Re: Evolution appears fulfilled

Arthur V. Chadwick (chadwicka@swau.edu)
Tue, 15 Dec 1998 08:00:13 -0800

At 01:49 PM 12/15/98 GMT, Gary wrote:

>I remember reading somewhere the idea that evolution is "slowing down" in
>the sense that the major body plans were laid down very early, and
>diversification has been within those plans. As time progressed the
>variation became more and more restricted until we find that now not
>a great deal happens except for "trifling losses and gains at the species
>level" (I think that was the expression used - I'm not sure now if the
>statement was that it has already reached that stage, or appears to be
>headed in that sort of direction.) Is that the sort of thing that Robin
>had in mind when he posed the question? What do others think?

I offer some quotations from an article in Time magazine a while back(When
life exploded, TIME, 12/5/95
http://ucaswww.mcm.uc.edu/geology/huff/When_Life_Exploded.html) which
generally uncover the underbelly of the problem for evolutionary origin of
life: The article pointed out that all animal phyla except perhaps bryozoa
are present in early Cambrian, and that they all appear within a very small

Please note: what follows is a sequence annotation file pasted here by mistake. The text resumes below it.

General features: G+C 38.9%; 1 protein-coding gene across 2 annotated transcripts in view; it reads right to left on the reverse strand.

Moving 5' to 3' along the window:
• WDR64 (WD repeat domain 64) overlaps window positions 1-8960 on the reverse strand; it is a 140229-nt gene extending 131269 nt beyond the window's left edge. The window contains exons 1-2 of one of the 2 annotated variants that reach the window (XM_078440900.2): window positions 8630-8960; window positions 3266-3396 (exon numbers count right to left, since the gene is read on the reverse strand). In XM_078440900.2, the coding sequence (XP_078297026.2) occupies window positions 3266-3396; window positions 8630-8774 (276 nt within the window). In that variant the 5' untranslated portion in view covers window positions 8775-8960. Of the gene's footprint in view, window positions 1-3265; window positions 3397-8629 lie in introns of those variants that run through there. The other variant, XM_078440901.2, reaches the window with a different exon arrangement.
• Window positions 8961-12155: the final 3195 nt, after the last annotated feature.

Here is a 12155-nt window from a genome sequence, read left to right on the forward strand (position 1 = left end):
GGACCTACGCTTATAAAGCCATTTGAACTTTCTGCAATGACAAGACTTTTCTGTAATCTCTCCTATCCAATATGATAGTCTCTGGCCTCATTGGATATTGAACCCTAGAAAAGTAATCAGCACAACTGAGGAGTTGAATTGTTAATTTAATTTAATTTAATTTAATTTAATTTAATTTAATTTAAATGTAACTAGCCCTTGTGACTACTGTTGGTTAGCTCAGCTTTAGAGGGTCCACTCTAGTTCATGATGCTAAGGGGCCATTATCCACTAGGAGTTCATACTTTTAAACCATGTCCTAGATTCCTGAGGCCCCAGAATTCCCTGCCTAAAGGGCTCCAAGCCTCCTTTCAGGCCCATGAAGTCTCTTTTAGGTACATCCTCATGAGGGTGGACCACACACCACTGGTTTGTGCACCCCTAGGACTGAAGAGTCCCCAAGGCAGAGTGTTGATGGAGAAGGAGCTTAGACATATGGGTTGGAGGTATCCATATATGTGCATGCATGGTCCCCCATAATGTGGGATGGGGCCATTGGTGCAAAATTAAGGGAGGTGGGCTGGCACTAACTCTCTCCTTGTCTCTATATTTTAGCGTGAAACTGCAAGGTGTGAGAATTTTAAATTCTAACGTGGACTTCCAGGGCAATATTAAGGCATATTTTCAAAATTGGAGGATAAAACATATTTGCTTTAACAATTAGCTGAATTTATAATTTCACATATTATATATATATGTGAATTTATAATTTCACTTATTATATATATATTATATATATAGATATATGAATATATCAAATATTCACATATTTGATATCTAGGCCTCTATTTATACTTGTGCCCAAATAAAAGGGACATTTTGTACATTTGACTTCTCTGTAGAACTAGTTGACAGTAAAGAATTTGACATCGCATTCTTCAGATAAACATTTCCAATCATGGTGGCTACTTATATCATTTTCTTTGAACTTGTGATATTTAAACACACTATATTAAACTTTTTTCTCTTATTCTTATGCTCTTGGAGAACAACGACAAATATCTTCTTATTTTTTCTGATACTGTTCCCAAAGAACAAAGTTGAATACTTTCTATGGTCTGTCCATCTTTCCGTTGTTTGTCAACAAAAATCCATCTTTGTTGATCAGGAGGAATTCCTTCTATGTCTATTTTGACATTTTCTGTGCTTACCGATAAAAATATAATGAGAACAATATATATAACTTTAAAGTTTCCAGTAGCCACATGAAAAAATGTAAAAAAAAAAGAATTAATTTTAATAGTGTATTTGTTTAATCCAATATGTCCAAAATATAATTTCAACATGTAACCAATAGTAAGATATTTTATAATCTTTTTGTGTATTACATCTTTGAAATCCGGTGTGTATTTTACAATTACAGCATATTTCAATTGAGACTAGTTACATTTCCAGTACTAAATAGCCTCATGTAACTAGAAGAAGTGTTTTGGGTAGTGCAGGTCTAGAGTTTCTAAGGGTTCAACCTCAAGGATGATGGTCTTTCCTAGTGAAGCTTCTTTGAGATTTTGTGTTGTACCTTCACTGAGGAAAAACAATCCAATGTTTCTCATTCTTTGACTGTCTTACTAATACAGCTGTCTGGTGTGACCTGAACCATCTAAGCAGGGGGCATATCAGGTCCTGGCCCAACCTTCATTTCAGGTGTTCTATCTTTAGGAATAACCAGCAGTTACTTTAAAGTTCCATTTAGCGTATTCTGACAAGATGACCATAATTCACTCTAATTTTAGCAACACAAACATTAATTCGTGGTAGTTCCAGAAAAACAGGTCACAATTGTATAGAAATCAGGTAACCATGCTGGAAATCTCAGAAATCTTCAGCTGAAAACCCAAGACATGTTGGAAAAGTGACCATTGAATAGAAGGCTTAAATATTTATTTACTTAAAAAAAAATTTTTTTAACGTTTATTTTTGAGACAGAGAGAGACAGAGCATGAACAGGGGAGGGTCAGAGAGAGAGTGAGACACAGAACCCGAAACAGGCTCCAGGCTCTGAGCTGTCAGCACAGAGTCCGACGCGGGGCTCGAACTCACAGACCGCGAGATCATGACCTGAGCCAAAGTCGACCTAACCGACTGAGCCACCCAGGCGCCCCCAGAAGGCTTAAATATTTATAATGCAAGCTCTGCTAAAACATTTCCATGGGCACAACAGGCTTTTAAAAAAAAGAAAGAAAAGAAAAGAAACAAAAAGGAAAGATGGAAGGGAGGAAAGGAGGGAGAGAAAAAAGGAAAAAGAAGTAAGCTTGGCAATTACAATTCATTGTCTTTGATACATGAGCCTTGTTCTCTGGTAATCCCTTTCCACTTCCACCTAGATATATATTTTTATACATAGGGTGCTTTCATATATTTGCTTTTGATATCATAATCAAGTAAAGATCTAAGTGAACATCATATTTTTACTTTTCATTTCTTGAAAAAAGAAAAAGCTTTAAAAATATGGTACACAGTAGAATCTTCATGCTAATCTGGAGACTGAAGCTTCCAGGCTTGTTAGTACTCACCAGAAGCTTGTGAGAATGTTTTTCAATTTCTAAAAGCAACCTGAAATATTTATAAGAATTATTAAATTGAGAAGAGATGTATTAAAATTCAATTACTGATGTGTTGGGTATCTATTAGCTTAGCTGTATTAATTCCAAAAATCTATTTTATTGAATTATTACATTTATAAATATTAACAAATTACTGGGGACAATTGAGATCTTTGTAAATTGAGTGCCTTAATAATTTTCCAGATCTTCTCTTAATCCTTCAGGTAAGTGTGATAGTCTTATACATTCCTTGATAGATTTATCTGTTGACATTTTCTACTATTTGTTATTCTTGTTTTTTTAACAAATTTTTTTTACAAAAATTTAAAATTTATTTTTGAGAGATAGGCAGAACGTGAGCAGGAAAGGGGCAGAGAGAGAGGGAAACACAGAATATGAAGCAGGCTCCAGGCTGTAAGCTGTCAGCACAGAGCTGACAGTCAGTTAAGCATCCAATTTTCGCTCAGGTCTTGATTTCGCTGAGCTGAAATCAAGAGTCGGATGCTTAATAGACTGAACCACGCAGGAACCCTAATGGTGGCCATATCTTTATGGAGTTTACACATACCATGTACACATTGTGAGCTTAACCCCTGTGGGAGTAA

slice of time ("no more than 10 million years")
Steven Gould of Harvard: (paleontologist) "Fast is now a lot faster than
we thought, and that's extraordinarily interesting"
Samuel a Bowring, M.I.T.(geologist): "We now know how fast fast is, and
what I like to ask my biologist friends is, How fast can evolution get
before they start feeling uncomfortable?"
Rudolph Raff, Indiana U. (biologist): "There must be limits to change.
After all we've had these same old body plans for half a billion years."
G. M. Narbonne, Queens U. (paleontologist): "What Darwin described in the
Origin of Species was the steady background kind of evolution. But there
also seems to be a non-Darwinian kind of evolution that functions over
extremely short time periods--and that's where all the action is."

To realize just how significant these quotations are recognize that
Caenorhabditis, whose entire genome was just completed, has 40% of its
genes represented in humans. This figure is a minimum figure for the
complexity of the common ancestor of nematodes and humans, an ancestor,
that up until very recently was characterized as having almost no features,
and is, of course only hypothetical, and has no fossil representation. We
can no longer labor under the illusion that these posited ancestral forms
are just simply not preserved. We are talking deep in the Precambrian, not
about a few million years that we are playing with in China and in the
Ediacaran fauna. There are no deep Cambrian metazoan fossils. Yet this is
when all major groups of animals would have had to originate in the
naturalistic scenario.
Art
http://biology.swau.edu